Killing is Wrong
 
 

Killing is wrong.  Things are important, but lives are more important than things.  A system is good if elevates the value of the human individual.  No system or part of a system should be organized to kill people. 

How can we promote the value of the individual with a policy of targeted killings?  Of allowing honor killings?

Can we not stop preventive killing, punitive killing, retributive killing, and killing to save money?  Are there not better ways to scare children?  

Yes, I talk too much.  No, I do not think clearly.  Killing is wrong.

3-5 -07  See Levi Asher at http://litkicks.com/BakerSmoke -I think that the point to Guantanamo and Stimson's and Davis's intimidation attempts can be found in Oliver Twist.  We read that "pocket-handkerchiefs [are] decided articles of luxury" (Ch III), and at the end, we read that Fagin is to be hanged (Ch LII, Fagin's Last Night Alive).  If I were to read this book, I would find an attestation that Fagin's fate is the fate of children who steal handkerchiefs.  It is social control by killing the disobedient and scaring the children as we do so.

 3-14-08 I read Human Smoke and find it useful and truthful. Until now, I have admired Grimes's reviews. And until now, I have not read Nicholson Baker, except for a few pages in "Vox." He has been called the best writer in the country, so I've asked myself from time to time why I don't read him. I found three typos--"Heyndrich" for "Heydrich" and "thermate" for "thermite"; well, two typos but feel that A. Phillip Randolph should not be called Phillip Randolph but suspect that Baker knows that he was called Phillip and I don't--and sent a postcard to South Berwick with no street address with those concerns and with the only Rufus Jones anecdote that I know.

The critic assumes you have read the book or seen the movie or the play; the reviewer assumes you haven't.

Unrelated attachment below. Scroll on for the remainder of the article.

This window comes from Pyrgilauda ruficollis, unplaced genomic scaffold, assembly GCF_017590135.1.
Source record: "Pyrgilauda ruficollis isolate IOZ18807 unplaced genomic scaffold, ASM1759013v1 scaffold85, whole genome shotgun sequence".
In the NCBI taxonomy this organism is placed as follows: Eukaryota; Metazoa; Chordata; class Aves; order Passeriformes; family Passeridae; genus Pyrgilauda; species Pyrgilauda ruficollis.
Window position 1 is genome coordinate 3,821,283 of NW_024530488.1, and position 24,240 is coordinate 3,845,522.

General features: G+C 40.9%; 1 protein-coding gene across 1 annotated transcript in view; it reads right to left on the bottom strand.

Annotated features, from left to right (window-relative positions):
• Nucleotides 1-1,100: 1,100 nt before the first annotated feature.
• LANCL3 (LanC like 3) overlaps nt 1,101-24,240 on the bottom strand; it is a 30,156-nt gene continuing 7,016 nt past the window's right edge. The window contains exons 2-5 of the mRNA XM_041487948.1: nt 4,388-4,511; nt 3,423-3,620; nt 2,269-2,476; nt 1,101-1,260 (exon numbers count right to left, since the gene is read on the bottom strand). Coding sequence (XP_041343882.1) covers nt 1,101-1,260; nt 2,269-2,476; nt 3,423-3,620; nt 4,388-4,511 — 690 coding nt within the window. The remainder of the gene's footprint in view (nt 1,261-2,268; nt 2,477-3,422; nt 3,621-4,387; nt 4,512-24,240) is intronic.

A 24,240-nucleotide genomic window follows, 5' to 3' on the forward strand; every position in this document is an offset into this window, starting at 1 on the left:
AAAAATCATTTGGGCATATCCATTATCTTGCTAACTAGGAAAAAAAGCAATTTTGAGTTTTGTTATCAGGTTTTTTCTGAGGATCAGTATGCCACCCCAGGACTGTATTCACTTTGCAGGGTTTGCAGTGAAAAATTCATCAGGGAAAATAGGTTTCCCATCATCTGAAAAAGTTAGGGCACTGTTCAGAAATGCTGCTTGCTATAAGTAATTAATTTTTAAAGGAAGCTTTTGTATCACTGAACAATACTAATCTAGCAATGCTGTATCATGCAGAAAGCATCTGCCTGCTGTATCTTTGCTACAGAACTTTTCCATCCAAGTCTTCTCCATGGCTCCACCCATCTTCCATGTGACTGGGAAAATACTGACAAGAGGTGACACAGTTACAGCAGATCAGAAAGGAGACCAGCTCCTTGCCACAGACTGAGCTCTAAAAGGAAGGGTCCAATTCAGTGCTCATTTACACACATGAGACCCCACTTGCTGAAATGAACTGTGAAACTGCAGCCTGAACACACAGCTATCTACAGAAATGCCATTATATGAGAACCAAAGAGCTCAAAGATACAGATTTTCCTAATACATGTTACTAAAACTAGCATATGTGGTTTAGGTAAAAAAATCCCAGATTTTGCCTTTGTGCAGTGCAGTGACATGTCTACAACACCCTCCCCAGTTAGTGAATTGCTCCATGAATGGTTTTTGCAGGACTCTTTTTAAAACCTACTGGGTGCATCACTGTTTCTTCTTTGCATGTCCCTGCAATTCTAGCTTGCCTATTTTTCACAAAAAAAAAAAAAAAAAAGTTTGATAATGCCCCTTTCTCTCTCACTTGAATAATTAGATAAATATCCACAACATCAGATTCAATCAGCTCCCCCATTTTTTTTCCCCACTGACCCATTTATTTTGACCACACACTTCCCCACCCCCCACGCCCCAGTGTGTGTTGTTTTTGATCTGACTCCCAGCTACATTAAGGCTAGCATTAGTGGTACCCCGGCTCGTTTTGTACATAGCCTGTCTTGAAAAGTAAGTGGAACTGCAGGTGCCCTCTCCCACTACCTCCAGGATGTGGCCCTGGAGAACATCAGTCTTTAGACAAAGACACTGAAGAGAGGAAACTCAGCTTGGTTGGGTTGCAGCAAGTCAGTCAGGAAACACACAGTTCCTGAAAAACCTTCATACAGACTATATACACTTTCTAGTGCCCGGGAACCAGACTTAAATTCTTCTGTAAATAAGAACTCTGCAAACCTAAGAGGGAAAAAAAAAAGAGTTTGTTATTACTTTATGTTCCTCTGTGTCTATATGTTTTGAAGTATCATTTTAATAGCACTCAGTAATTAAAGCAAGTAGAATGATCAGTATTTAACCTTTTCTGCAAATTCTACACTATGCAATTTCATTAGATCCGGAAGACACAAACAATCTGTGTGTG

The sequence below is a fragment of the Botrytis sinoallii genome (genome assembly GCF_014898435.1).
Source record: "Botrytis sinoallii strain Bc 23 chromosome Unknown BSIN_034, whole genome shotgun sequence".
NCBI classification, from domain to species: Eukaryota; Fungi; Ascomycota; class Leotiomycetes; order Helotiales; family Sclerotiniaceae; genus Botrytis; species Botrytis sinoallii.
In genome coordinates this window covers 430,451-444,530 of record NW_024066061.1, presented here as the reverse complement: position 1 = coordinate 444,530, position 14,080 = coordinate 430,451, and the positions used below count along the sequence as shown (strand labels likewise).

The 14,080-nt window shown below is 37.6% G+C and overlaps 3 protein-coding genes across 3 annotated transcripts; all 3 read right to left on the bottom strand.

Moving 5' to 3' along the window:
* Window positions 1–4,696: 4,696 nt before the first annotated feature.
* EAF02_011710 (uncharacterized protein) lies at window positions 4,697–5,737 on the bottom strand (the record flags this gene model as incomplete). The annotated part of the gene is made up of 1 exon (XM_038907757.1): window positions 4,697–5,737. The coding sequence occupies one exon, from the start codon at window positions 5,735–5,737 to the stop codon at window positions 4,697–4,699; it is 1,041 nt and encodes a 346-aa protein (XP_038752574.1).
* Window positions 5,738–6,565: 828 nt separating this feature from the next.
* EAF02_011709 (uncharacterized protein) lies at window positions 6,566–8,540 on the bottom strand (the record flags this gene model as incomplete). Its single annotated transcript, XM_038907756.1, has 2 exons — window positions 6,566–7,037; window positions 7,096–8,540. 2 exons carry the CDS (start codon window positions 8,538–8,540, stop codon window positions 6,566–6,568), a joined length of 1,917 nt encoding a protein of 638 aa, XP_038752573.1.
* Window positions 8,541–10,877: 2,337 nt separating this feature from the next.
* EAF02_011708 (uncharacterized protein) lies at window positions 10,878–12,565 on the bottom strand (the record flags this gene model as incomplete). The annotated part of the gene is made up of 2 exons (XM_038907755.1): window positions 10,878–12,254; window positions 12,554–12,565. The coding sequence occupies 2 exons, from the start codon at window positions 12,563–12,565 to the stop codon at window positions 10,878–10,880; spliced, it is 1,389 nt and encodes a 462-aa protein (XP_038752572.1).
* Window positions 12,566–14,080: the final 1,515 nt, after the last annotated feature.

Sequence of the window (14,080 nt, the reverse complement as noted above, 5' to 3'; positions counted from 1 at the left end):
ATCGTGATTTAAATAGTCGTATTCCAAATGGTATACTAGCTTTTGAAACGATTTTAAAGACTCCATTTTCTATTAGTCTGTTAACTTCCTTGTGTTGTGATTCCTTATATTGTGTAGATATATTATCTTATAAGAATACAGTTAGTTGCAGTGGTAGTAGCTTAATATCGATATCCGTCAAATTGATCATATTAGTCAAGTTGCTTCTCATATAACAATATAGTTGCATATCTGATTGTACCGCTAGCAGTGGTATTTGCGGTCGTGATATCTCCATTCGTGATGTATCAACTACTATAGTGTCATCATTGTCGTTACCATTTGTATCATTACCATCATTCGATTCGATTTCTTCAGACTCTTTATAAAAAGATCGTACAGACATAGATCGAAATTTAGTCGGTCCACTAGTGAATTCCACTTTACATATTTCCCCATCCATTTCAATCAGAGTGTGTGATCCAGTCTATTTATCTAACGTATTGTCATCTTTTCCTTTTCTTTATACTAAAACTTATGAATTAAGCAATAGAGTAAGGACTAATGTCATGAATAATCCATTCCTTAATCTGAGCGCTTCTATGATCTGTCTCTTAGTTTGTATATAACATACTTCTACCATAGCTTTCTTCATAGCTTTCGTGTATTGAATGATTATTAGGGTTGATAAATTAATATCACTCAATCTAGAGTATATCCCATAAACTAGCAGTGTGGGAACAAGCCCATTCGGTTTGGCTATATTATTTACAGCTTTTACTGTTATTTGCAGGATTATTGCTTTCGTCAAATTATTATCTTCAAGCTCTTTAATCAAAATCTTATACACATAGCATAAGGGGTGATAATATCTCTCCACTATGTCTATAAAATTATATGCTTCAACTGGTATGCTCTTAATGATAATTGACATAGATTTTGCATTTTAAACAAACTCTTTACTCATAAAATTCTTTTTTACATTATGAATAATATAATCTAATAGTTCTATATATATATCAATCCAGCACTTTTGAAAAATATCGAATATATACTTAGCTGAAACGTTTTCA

I would like to thank Mr. Asher for his comments on the review.

Without rereading, I think that Grimes writes as if Baker's book is an essay and ignores the vignette method. Yes, he indicates that the book is vignettes, but no, he does not acknowledge that this is a different kind of book.

I came to this review today, Thursday the thirteenth of March, still trying to get a handle on the Kakutani condemnation of Faludi's book and my horror over the 1862 Minnesota story, Chaksa and other Indians hanged even with pardons from President Lincoln, etc., and with Fred Douglass's 1892 plea for anti-lynching in Harvey Wish's collection fresh in mind--and surprised that in 1922 the House passed an anti-lynching bill and the Senate committee reported it out for approval, and it took a filibuster to kill it.

My father said that but for the Civil War, the South would have expanded slavery, etc. After reading Human Smoke (and, years ago, Patricide and the House Divided, plus a word or two on the political genius and slavery hater Lincoln), I incline to believe that we could have done without the Civil War. I don't like it, the idea of doing without the Fourteenth Amendment, but it appears that for decades we came close to doing without it, thanks to the Supreme Court.

After reading Baker (whom I keep wanting to call Blake), I incline to accept Grimes if he says that to Baker, Roosevelt and Churchill were in some sort of equivalency with Hitler, and, I add, Stalin, the greatest mass murderere in human history. And Lincoln, whom I will die admiring--incidentally, come April 13 or 14, the anniversary of the assassination, is a good time to read "When Lilacs Last in the Dooryard Bloom'd."

I don't know how much space is allowed or whether any is allowed--I'm not registered.

Yes, the British blockaded and bombed, yes, we provoked the Japanese so that we could get in, no, nobody wanted the Jews--so my hero Orwell comes in and says, when you gotta fight, you gotta fight, and the war geniuses Lincoln and Churchill say, when you gotta mobilize your people, you gotta mobilize the part of them that is capable of being mobilized.

Yes, Jews and other Germans were interned.

It is a fine book, and Grimes does not make it clear that you go from the title page to the first vignette and you read vignettes or whatever they are called in plain English, anecdotes, STORIES for four hundred pages, and then you stop. Then Mr. Baker makes a couple of pages of comments and says how he feels. Grimes calls his reportage "affectless." I doubt it, but have always remembered the story in Life of Andrew Wyeth taking weeks to paint all the gray blades of grass in "Christina's World" before he put the first red on the canvas and "IT KNOCKED ME ACROSS THE ROOM."

What does Grimes want to contradict? Has Baker written another Fragebogen [Ernst von Salomon's "Der Fragebogen" 1955?] that requires the same kind of review--"This guy is pretty convincing, but watch out, he's a WRITER and will fuck up your mind if you are not careful."

Love,

Stuart